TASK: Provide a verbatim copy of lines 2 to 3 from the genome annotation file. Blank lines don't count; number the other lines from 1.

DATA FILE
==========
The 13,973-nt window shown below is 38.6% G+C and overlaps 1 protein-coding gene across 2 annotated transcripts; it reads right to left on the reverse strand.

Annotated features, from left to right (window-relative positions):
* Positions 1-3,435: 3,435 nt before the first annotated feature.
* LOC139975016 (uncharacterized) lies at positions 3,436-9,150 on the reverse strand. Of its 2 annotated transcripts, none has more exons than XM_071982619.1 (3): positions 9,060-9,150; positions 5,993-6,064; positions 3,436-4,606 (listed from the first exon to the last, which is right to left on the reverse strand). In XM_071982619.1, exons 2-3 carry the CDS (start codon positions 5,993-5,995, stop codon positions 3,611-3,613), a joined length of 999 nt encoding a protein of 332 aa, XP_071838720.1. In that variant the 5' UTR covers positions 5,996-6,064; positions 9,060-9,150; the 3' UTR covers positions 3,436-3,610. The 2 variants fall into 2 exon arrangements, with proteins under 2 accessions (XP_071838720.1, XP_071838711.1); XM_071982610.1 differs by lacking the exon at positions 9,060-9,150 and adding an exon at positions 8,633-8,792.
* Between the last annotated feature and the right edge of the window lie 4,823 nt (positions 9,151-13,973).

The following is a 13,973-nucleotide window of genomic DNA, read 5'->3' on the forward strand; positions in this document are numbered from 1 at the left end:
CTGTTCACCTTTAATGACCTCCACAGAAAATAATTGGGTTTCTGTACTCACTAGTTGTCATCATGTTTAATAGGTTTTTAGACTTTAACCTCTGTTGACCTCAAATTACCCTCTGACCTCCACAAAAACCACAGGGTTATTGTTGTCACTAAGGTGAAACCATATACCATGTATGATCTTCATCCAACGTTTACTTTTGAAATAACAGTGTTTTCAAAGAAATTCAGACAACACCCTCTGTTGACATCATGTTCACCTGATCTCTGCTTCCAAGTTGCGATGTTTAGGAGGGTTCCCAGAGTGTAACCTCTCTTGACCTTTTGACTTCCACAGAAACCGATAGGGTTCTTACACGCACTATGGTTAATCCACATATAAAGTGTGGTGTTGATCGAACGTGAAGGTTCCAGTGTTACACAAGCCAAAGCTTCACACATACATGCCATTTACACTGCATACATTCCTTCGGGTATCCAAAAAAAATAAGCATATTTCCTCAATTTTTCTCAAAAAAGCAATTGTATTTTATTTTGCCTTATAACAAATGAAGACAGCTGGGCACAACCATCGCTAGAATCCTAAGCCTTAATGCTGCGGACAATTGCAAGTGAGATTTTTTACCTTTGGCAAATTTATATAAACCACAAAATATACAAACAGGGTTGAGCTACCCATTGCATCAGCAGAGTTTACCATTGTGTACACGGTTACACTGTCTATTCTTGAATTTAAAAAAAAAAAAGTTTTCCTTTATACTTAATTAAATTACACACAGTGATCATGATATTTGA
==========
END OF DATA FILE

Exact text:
Annotated features, from left to right (window-relative positions):
* Positions 1-3,435: 3,435 nt before the first annotated feature.